Just two weeks ago, over 300 people gathered at the U.S. Dept. of Labor in Washington, D.C. to celebrate the 40th Anniversary of the Coal Mine Safety and Health Act, and a record low number of fatalities in the U.S. mining industry.
Among the celebrants were Labor Secretary Hilda Solis, Assistant Secretary of the Mine Safety and Health Administration Joe Main, members of congress, industry, union members, families who had lost loved ones in previous mine disasters. It was a "feel good" moment. It was a time of believing that this country had reached a remarkable plateau in mine safety. We all believed that mine disasters were a thing of the past.
What a difference a few days make.
Today, 29 miners are dead from an explosion in the Upper Branch Mine in West Virginia, owned by Massey Coal Co. Four miners are missing. There is now a confirmed fire along with methane gas. It's an atmosphere ripe for a second explosion.
So with this backdrop, it's fair to ask how this could happen in 2010.
First, Massey Coal is no stranger to disasters. Two miners died in its 2006 Aracoma Mine disaster. It could have been worse. Investigators found hundreds of violations. The company pled guilty to criminal charges, paid a $2.5 million fine, and settled its case with MSHA for $1.7 million in civil penalties.
After Massey's Aracoma disaster, U.S. Attorney Charles Miller said the Aracoma case was intended to send a message to other coal companies that willful violation of health and safety regulations will be prosecuted to the fullest extent of the law.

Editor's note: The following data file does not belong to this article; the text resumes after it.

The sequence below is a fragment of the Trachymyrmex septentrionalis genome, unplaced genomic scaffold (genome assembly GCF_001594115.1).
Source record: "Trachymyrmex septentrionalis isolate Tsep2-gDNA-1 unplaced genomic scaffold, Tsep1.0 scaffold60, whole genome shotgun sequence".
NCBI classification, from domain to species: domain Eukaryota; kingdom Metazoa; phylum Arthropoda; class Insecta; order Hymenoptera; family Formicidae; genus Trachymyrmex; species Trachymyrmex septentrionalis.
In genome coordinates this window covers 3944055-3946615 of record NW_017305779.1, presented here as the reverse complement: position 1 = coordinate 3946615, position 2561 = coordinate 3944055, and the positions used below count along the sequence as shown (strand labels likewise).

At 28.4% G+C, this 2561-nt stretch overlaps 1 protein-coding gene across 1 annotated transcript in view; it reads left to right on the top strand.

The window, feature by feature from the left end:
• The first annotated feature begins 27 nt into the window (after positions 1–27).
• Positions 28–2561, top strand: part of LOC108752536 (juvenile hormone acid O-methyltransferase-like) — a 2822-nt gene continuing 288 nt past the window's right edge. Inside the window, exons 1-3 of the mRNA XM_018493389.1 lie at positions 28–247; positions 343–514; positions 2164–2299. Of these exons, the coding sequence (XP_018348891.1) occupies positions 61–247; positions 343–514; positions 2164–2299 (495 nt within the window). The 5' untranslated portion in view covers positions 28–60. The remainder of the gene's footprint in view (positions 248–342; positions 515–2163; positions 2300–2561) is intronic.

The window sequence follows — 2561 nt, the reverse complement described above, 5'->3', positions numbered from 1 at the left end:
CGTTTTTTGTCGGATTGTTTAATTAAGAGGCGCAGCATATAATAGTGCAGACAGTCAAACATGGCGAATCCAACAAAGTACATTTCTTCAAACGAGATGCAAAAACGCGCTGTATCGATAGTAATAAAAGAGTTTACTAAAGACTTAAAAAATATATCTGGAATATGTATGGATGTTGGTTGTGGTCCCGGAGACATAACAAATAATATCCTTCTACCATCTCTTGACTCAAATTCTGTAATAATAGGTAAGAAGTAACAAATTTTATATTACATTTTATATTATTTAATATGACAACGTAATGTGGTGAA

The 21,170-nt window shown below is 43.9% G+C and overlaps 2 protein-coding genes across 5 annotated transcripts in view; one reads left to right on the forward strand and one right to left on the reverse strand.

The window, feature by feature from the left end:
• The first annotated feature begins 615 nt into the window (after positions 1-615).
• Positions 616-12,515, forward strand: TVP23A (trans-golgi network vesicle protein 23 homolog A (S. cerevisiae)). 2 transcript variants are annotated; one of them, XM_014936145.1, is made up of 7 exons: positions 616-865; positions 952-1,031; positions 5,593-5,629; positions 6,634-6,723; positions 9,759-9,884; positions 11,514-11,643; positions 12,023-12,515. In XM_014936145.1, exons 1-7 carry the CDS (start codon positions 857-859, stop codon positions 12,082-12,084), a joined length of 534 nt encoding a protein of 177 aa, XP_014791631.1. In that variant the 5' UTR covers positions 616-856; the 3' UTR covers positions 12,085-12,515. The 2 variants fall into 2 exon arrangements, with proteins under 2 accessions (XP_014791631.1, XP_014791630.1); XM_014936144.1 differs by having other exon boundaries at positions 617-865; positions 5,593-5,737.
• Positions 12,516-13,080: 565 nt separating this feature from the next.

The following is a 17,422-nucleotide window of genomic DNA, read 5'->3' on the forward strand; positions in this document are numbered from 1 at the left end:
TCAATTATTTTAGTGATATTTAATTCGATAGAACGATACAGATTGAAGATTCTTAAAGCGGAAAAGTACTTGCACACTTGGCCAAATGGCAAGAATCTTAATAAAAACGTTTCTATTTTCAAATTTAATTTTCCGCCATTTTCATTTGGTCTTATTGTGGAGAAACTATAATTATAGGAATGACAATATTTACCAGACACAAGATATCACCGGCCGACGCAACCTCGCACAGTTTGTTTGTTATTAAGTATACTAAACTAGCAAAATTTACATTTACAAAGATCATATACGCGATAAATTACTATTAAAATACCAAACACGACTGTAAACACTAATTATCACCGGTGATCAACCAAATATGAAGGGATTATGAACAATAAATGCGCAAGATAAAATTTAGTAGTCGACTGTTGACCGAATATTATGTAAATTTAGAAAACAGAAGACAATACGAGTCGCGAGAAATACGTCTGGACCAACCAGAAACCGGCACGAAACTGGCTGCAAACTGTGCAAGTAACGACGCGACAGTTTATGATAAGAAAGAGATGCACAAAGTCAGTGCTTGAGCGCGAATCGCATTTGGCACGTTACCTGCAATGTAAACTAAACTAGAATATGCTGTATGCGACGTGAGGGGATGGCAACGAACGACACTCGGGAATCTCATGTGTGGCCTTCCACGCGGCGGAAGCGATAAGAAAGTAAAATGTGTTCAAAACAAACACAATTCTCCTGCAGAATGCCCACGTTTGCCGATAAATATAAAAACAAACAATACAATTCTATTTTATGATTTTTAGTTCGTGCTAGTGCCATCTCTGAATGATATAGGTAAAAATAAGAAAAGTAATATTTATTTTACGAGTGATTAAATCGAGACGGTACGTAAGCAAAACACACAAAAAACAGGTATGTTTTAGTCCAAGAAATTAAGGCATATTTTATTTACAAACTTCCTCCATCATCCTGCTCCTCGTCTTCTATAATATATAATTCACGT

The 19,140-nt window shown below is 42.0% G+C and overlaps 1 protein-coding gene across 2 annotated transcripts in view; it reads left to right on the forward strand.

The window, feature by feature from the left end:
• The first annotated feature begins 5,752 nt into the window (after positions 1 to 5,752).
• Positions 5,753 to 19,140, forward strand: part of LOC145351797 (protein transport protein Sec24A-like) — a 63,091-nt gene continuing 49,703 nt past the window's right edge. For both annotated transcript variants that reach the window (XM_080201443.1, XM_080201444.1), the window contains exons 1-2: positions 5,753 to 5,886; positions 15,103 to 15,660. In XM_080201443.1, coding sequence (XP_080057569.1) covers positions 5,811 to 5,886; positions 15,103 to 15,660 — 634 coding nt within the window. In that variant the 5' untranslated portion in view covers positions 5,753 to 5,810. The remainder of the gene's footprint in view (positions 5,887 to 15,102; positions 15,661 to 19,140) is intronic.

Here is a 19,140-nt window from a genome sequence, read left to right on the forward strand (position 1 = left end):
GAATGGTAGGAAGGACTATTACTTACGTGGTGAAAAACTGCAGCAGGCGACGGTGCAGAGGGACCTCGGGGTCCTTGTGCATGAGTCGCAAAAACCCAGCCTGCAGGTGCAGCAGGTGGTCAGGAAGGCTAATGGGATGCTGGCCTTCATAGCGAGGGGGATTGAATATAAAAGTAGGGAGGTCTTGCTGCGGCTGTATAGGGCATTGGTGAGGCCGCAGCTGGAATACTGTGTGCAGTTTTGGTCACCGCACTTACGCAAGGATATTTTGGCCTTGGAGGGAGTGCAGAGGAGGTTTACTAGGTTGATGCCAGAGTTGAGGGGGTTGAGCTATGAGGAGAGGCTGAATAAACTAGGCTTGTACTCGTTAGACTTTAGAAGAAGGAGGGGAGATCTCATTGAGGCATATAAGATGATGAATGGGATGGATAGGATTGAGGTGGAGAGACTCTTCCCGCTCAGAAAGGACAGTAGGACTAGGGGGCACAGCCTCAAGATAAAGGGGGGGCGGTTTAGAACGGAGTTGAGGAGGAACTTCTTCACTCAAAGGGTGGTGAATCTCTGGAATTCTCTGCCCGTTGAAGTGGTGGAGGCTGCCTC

It apparently did not work.
Massey stock prices are dropping following Monday's disaster, but some analysts recommend buying shares based on the company's contracts for metallurgical coal. Massey has promised to ramp up production in other mines.
Curiously the only individuals who might be held personally liable under the Mine Act for the current disaster are the mine supervisors and foremen. There are no provisions to hold accountable those people who are responsible for safety policies and procedures, or the corporate executives who insisted it was more important to "run coal" than to build ventilation controls, or the board of directors, which is ultimately responsible for the conduct of the corporation.
Maybe it's time that changed.
So given this backdrop, we need to ask:
What did the company learn?
How do we hold a company responsible?
Where are the board of directors?
Ellen Smith is the award-winning editor of Mine Safety and Health News, a print-only newsletter covering the mining industry. She has been covering mining issues since 1987.
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